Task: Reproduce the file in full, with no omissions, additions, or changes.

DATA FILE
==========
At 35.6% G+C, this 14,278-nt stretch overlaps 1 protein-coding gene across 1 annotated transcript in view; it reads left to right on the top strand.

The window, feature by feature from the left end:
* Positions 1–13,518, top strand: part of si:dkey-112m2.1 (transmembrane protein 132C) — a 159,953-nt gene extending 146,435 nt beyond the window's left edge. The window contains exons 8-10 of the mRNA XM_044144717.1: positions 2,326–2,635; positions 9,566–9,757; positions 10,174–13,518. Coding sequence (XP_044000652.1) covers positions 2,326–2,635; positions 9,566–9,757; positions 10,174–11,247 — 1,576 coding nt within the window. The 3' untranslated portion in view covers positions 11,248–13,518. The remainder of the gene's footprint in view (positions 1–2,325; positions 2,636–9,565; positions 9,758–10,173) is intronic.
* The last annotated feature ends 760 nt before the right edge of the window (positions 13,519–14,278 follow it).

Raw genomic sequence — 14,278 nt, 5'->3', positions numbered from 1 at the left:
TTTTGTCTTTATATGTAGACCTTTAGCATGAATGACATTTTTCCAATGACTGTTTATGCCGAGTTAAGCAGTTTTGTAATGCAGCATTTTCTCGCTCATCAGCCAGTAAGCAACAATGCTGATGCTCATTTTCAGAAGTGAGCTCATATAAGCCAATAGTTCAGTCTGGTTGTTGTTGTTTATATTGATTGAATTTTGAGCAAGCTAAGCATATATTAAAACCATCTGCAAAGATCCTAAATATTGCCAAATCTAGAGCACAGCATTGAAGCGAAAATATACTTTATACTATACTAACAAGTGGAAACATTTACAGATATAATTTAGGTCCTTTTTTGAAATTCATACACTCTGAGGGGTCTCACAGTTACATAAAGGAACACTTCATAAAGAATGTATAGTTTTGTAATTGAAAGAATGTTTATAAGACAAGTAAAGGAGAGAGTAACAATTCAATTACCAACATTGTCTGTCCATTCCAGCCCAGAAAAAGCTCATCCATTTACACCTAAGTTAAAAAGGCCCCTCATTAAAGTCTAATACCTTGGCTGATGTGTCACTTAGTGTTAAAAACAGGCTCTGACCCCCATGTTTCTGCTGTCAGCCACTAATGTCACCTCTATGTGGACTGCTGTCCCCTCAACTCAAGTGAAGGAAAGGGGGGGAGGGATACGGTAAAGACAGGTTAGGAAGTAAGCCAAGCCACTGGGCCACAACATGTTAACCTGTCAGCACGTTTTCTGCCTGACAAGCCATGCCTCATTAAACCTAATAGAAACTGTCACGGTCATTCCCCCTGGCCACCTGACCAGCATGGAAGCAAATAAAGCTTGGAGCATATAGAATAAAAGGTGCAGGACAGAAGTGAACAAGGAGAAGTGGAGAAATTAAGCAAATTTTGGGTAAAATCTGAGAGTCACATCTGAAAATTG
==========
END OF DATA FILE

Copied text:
At 35.6% G+C, this 14,278-nt stretch overlaps 1 protein-coding gene across 1 annotated transcript in view; it reads left to right on the top strand.

The window, feature by feature from the left end:
* Positions 1–13,518, top strand: part of si:dkey-112m2.1 (transmembrane protein 132C) — a 159,953-nt gene extending 146,435 nt beyond the window's left edge. The window contains exons 8-10 of the mRNA XM_044144717.1: positions 2,326–2,635; positions 9,566–9,757; positions 10,174–13,518. Coding sequence (XP_044000652.1) covers positions 2,326–2,635; positions 9,566–9,757; positions 10,174–11,247 — 1,576 coding nt within the window. The 3' untranslated portion in view covers positions 11,248–13,518. The remainder of the gene's footprint in view (positions 1–2,325; positions 2,636–9,565; positions 9,758–10,173) is intronic.
* The last annotated feature ends 760 nt before the right edge of the window (positions 13,519–14,278 follow it).

Raw genomic sequence — 14,278 nt, 5'->3', positions numbered from 1 at the left:
TTTTGTCTTTATATGTAGACCTTTAGCATGAATGACATTTTTCCAATGACTGTTTATGCCGAGTTAAGCAGTTTTGTAATGCAGCATTTTCTCGCTCATCAGCCAGTAAGCAACAATGCTGATGCTCATTTTCAGAAGTGAGCTCATATAAGCCAATAGTTCAGTCTGGTTGTTGTTGTTTATATTGATTGAATTTTGAGCAAGCTAAGCATATATTAAAACCATCTGCAAAGATCCTAAATATTGCCAAATCTAGAGCACAGCATTGAAGCGAAAATATACTTTATACTATACTAACAAGTGGAAACATTTACAGATATAATTTAGGTCCTTTTTTGAAATTCATACACTCTGAGGGGTCTCACAGTTACATAAAGGAACACTTCATAAAGAATGTATAGTTTTGTAATTGAAAGAATGTTTATAAGACAAGTAAAGGAGAGAGTAACAATTCAATTACCAACATTGTCTGTCCATTCCAGCCCAGAAAAAGCTCATCCATTTACACCTAAGTTAAAAAGGCCCCTCATTAAAGTCTAATACCTTGGCTGATGTGTCACTTAGTGTTAAAAACAGGCTCTGACCCCCATGTTTCTGCTGTCAGCCACTAATGTCACCTCTATGTGGACTGCTGTCCCCTCAACTCAAGTGAAGGAAAGGGGGGGAGGGATACGGTAAAGACAGGTTAGGAAGTAAGCCAAGCCACTGGGCCACAACATGTTAACCTGTCAGCACGTTTTCTGCCTGACAAGCCATGCCTCATTAAACCTAATAGAAACTGTCACGGTCATTCCCCCTGGCCACCTGACCAGCATGGAAGCAAATAAAGCTTGGAGCATATAGAATAAAAGGTGCAGGACAGAAGTGAACAAGGAGAAGTGGAGAAATTAAGCAAATTTTGGGTAAAATCTGAGAGTCACATCTGAAAATTG